AGS Shows: Cleveland Show 19th April 2014
Started by: Margaret YoungGo to latest contribution by Ian Instone, 22 April 2014, 07:46. Go to bottom of this page.
Images on this page are shown as thumbnails. Click on an image to enlarge it.
Congratulations to George Young on winning the Farrer Medal for his pan of Fritillaria affinis - and to all the other exhibitors at Cleveland this Easter weekend.
It may be of interest that Tim Lever, Farrer winner at the AGS Midland Show last week, was awarded a certificate of merit at the SRGC Perth Show yesterday (19th).Forrest Medal winner in Perth was Cyril Lafong for a pan of Iris pumila.
A few pictures to keep the voyeurs happy
Arisaema amurense var serratum, shown by Fred & Pat Bundy
Arisaema amurense shown by yours truly
Calanthe kozu, john savage
Dicentra cuccularia Pittsburg, Ivor Betteridge (how do you keep Dicentra cuccularia compact and with the flowers above the foliage, mine were the other way round this year!)
Next 3 attempts to capture George Young's Farrer winning pot of Fritillaria affinis
It's Lewisia tweedyi time now, a mixture of Apricot, Peach and Rose from myself and Rod & Shirley Johnson
And finally Chris Lilley's Ranunculus montanus
Martin, what compost do you use for the Arisaema? Do they need to be kept quite moist and shaded?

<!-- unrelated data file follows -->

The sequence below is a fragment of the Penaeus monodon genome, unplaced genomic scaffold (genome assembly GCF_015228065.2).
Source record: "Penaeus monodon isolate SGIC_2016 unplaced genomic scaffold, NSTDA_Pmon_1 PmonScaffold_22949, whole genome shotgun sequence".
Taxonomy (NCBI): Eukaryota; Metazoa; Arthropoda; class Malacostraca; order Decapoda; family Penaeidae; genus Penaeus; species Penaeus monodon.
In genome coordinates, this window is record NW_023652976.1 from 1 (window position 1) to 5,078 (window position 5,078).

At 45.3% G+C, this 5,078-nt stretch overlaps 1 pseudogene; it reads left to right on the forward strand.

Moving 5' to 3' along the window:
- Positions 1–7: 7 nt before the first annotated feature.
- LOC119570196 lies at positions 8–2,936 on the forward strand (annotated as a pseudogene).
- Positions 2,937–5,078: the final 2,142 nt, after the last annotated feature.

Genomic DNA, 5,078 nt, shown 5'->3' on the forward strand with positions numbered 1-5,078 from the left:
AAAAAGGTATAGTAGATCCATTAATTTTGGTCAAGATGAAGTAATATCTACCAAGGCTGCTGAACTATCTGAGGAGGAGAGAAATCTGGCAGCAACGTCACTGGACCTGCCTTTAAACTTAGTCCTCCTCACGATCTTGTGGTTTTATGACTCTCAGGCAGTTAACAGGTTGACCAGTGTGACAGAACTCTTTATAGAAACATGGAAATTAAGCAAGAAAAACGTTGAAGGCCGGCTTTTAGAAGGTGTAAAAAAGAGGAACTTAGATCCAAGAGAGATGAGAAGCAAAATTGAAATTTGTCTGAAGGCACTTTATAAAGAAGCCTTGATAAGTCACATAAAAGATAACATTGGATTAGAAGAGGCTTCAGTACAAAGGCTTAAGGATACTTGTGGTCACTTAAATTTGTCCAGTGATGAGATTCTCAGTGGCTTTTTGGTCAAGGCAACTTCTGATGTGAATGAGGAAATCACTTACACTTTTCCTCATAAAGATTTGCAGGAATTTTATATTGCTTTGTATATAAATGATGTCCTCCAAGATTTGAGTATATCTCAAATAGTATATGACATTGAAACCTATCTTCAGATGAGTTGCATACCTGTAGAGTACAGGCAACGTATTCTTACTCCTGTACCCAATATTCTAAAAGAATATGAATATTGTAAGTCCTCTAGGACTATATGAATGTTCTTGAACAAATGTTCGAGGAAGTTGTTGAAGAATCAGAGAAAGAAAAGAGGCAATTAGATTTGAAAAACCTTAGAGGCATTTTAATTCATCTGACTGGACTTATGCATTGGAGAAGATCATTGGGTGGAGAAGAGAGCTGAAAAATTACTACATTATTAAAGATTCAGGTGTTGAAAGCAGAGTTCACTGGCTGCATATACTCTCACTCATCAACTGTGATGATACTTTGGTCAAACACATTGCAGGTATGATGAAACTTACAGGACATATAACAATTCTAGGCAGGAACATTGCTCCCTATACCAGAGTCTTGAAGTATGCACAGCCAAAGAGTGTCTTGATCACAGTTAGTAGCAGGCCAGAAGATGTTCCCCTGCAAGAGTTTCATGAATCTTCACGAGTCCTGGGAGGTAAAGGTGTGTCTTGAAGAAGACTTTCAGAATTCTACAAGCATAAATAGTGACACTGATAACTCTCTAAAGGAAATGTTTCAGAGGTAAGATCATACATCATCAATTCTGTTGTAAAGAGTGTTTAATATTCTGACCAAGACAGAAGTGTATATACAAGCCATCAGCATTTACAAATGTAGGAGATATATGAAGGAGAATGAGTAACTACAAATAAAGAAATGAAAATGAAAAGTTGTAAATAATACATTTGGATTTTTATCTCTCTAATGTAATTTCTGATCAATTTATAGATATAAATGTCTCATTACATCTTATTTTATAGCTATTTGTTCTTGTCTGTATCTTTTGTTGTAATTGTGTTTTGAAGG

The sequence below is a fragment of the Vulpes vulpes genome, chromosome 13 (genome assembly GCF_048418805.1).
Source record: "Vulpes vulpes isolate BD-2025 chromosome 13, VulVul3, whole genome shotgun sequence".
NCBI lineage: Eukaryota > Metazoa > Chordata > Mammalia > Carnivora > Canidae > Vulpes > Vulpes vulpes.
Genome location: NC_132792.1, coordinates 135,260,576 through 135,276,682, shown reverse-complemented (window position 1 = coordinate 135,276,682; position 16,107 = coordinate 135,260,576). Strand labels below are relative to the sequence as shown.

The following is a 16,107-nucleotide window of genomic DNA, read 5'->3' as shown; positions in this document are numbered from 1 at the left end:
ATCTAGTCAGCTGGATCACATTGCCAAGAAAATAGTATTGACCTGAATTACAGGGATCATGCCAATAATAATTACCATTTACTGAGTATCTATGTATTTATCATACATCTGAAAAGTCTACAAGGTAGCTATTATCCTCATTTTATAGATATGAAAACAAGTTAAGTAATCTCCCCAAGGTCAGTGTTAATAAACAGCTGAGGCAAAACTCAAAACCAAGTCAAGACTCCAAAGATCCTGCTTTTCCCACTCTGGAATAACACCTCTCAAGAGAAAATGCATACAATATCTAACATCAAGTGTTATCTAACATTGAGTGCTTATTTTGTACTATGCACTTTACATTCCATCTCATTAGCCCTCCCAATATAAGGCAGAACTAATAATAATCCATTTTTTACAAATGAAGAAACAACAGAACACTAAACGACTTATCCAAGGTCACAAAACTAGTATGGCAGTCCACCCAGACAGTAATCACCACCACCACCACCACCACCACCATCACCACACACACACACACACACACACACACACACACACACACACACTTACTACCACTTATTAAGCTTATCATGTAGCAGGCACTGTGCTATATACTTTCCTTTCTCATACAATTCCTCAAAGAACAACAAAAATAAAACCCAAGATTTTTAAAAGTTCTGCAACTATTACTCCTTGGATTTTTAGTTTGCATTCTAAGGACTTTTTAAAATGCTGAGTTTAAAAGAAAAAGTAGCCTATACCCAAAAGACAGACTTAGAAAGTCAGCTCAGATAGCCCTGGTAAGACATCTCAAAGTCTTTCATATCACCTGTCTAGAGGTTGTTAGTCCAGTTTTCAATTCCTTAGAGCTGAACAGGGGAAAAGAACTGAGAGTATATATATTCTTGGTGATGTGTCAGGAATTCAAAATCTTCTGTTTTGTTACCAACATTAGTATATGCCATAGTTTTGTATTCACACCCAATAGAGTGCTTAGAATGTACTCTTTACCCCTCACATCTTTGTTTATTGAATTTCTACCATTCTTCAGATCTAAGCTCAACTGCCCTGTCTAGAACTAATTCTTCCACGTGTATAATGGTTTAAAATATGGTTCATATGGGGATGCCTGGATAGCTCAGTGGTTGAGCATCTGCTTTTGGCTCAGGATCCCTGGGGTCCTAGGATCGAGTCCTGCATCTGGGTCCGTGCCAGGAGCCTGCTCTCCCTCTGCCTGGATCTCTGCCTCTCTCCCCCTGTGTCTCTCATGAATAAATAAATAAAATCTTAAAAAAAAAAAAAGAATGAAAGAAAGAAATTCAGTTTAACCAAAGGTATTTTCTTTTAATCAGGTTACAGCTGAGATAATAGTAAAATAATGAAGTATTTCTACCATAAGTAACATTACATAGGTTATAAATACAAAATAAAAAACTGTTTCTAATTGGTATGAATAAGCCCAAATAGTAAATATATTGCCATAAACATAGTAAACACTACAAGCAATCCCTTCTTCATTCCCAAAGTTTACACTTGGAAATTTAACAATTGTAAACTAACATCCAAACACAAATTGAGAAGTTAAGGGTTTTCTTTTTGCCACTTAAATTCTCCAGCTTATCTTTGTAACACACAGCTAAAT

Helen, almost everything here gets the same compost with minor tweaks. The Arisaemas get a 50/50 mix of J.I. no 3 and 4-6mm grit with maybe 10% of the finest grade bark, or peat, added. They are kept well watered in growth but in semi shade. When they start to die back I let them dry and keep them under a bench in a lean to greenhouse on the back of the house which faces South. They get given a good drink in late January or early February whether they need it or not. I'm not the most succesful Arisaema grower so there are probably better ways. A. amurense is always the first up by several weeks
You may want to keep them in pots for showing but Arisaema are good garden plants, too.
Many increase quite well and will make little colonies in the garden but even those which are less enthusiastic about multiplying can make a stiking feature in a garden setting. They seem happy in many soil types, not being too fussy about the ph. Further south than Aberdeen they might prefer a more shady situation - not a question we have to worry about !
Thank you Margaret and Martin
i have some Ariseama in the garden but their spaths (flowers) tend to droop so I have moved them to a more moist location. I try potting one up for showing in the future